We can recover both of the dual variables easily from the primal variable :

(14)
(15)

The second equation is obtained by the fact that in the dual problem’s constraints, at optimum, there must exist at least one such that the equality holds. That is to say, is the largest edge over all weak classifiers.

We give a brief introduction to the EG algorithm before we proceed. Let us first define the unit simplex . EG efficiently solves the convex optimization problem

(16)

under the assumption that the objective function is a convex Lipschitz continuous function with Lipschitz constant w.r.t. a fixed given norm . The mathematical definition of is that holds for any in the domain of . The EG algorithm is very simple:

  1. Initialize with ;

  2. Generate the sequence , with:

    (17)

    Here is the step-size. is the gradient of ;

  3. Stop if some stopping criteria are met.

The learning step-size can be determined by following [15]. In [16], the authors have used a simpler strategy to set the learning rate.

EG is a very useful tool for solving large-scale convex minimization problems over the unit simplex. Compared with standard QP solvers like Mosek [17], EG is much faster. EG makes it possible to train a detector using almost the same amount of time as using standard AdaBoost as the majority of time is spent on weak classifier training and bootstrapping.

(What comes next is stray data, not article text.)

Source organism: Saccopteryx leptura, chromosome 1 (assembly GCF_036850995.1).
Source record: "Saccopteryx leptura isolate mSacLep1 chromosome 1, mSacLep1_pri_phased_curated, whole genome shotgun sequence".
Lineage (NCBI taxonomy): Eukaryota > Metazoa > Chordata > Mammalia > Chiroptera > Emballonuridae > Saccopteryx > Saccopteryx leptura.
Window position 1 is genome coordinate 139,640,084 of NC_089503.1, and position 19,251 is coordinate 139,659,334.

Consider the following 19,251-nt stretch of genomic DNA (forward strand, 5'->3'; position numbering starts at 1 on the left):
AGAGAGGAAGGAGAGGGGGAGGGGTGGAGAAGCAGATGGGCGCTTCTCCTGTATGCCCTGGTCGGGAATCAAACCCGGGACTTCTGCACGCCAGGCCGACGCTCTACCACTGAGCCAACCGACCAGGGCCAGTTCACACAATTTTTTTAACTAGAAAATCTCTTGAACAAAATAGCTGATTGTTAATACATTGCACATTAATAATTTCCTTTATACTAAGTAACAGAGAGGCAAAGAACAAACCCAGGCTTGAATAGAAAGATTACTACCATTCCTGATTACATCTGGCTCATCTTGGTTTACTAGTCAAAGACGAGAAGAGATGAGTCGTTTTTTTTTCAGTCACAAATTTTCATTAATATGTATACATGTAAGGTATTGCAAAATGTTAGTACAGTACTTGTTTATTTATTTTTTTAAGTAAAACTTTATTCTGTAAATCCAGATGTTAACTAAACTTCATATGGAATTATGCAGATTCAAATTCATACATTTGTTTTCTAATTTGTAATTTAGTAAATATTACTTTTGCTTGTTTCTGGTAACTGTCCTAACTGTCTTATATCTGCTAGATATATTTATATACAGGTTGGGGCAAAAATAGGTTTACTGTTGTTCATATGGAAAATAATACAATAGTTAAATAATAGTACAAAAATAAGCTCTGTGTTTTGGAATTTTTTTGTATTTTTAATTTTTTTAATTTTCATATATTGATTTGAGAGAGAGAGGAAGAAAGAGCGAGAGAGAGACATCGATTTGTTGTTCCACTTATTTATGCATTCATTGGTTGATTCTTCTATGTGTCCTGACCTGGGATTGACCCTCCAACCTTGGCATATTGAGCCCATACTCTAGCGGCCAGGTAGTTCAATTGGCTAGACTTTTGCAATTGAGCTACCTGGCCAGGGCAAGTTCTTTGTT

In the case that ,

Similarly, for LDA, when . Hence,

(18)

Therefore, the problems involved can be simplified when and hold. The primal problem (11) equals

(19)

We can efficiently solve (19) using the EG method. In EG there is an important parameter , which is used to determine the step-size. can be determined by the -norm of . In our case is a linear function, which is trivial to compute. The convergence of EG is guaranteed; see [15] for details.

In summary, when using EG to solve the primal problem, Line of Algorithm 1 is:

Solve the primal problem (19) using EG, and update the dual variables with (14), and with (15).

4 Applications to Face Detection

Figure 1: Decision boundaries of AdaBoost (left) and FisherBoost (right) on D artificial data (positive data represented by ’s and negative data by ’s). Weak classifiers are decision stumps. In this case, FisherBoost intends to correctly classify more positive data in this case.